Within a few pages Virginia's mother and father have gone their separate ways in post-war London and the house with the cosy nursery is long gone. As the editor of Lady Beautiful Virginia's mother can afford both a lovely flat in a Bloomsbury mews and her fondness for Dior. But...
'On Helen's side, their equality was tainted with rivalry. At forty-eight, she though she was better looking than Virginia was at twenty. As an unattached woman, she considered herself still in the running for any men who came along, even if they were nearer her daughter's age than her own.'
When a single young neighbour, who also happens to be a doctor, shows an interest in Virginia her mother insinuates herself. When Virginia signs up for writing classes at Latimer College, Helen is crystal clear that it doesn't mean a job for her daughter at the plush surroundings of Lady Beautiful.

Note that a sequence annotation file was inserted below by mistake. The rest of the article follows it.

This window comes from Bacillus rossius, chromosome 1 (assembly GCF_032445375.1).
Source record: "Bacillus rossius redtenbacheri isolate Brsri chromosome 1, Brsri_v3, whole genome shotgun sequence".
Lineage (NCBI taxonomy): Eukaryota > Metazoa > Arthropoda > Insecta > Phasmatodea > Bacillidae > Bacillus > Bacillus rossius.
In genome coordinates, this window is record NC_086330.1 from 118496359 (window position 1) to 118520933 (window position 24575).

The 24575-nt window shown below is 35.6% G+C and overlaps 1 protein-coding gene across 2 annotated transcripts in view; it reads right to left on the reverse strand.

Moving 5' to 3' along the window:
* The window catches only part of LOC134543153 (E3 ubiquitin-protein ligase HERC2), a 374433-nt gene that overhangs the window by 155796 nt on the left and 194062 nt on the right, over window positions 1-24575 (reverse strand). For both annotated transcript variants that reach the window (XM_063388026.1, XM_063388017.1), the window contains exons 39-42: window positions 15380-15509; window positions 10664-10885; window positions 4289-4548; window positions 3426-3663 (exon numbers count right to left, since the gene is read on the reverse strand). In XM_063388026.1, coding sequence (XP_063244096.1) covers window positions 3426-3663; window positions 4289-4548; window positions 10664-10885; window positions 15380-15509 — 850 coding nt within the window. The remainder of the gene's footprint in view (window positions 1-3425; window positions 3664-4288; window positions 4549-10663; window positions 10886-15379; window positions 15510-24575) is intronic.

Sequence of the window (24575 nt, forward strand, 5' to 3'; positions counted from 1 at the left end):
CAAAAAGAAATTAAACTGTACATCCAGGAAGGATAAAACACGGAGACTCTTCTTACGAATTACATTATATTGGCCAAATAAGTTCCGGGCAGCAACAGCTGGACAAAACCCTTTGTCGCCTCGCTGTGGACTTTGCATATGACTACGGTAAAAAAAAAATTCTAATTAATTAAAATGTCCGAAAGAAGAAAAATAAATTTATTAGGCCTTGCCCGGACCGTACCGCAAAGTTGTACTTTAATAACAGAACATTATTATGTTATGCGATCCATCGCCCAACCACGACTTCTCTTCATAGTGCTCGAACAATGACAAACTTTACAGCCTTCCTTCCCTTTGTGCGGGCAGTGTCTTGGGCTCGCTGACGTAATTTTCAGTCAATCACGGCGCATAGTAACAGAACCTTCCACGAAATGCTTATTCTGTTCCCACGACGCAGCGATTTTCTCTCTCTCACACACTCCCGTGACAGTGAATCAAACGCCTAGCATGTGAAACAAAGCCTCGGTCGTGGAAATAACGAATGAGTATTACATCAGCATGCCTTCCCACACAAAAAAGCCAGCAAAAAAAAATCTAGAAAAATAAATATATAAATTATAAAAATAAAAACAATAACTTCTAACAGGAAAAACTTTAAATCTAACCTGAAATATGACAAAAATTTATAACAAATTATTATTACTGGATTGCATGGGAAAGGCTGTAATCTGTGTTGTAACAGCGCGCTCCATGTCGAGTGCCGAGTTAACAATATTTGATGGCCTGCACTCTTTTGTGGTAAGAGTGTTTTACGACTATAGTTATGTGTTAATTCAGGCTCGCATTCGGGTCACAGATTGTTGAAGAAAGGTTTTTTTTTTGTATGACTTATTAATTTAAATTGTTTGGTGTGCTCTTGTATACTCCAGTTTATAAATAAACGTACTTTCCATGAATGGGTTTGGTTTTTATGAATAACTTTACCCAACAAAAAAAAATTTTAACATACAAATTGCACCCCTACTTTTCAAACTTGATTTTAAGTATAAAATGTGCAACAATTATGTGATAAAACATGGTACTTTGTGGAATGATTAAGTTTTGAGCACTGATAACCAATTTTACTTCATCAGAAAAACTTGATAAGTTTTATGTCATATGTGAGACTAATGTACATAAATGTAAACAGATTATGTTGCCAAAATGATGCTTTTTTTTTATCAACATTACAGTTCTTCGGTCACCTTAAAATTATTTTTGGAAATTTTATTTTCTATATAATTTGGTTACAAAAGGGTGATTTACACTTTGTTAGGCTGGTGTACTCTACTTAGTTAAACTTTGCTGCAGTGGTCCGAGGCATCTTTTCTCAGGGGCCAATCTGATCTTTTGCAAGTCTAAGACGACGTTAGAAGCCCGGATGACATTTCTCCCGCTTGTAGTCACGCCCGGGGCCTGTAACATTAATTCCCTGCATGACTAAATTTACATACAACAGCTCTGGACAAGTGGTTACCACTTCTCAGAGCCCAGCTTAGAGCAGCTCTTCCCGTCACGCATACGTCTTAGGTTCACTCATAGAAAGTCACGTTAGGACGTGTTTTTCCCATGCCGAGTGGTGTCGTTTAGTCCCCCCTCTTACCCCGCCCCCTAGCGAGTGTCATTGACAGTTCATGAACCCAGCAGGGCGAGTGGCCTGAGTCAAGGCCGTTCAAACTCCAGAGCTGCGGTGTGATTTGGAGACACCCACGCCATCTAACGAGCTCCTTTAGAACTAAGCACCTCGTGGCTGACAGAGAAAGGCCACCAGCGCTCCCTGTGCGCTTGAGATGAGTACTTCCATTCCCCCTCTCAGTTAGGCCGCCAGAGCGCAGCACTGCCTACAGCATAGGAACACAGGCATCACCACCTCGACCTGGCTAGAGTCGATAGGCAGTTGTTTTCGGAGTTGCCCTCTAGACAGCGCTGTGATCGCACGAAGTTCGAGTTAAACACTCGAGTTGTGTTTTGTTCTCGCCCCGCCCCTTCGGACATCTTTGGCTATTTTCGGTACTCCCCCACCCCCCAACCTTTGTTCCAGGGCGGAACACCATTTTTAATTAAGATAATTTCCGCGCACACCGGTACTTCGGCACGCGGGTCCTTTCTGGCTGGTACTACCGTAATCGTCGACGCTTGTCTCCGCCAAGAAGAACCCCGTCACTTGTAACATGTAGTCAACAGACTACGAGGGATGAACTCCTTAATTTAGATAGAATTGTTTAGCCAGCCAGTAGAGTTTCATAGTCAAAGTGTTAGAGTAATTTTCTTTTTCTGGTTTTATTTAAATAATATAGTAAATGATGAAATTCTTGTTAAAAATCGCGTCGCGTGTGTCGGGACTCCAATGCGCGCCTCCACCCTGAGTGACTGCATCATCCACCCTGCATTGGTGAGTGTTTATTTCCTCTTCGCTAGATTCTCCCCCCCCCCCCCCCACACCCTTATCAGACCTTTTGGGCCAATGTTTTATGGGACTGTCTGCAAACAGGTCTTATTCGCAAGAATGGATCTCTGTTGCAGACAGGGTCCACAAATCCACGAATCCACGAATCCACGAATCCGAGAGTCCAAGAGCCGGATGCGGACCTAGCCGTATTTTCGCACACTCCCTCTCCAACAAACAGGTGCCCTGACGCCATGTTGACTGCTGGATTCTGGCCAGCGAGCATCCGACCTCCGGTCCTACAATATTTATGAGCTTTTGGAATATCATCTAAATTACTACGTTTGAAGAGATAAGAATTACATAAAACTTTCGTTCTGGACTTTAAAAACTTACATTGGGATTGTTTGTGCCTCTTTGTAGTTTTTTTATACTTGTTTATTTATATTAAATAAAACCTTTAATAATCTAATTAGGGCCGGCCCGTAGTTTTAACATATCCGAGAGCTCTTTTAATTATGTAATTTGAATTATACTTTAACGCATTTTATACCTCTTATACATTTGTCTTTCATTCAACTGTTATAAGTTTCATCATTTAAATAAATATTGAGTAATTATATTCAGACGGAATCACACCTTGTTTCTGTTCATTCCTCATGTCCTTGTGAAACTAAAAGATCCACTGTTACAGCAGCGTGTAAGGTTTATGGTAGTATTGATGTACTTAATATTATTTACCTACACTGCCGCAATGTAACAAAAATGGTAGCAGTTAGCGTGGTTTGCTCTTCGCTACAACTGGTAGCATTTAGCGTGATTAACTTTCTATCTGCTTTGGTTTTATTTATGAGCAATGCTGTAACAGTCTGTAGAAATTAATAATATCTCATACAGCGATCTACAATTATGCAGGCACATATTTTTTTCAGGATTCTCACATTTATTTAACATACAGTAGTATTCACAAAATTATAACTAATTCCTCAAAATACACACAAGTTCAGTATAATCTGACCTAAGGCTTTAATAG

While at a small gathering with friends in Chelsea, Virginia meets Joe Colonna. From that day, as the two form a relationship, a hellish routine of abuse and placating begins. Through it all, Virginia remains hopeful, optimistic, and full of tenacity as Joe breaks promises, belittles, drinks to excess, and bruises her. Usually such a scenario would frustrate me no end but I found myself as invested in this story as Virginia was in her marriage. Did she want to prove her mother wrong? Was another broken marriage in her life out of the question? Was Joe a replacement for the father she hadn't seen since she was twelve? There were other avenues to take, means of escape, people she could turn to. At one point Virginia does return to the house from her childhood...
'Virginia went slowly down the steps, and stood in the muddy garden, looking at the house. The windows were closed and dirty, and all the curtains were gone. She could see into the front room, which had once been her nursery, it was bare, and the fireplace was full of rubbish and sweepings.'
Far from the cosy nursery scene at the beginning of the book. And then it gets worse.
Published in 1956 The Angel in the Corner is a no holds barred exploration of mental and physical abuse as well as ignorance, complacency, and shortfalls within some support systems. There is a reward to be had though for wading through the discourse and I was cheered by the ending. Definitely not a gentle read but thoroughly engrossing.
Bloomsbury Mews Cosmopolitan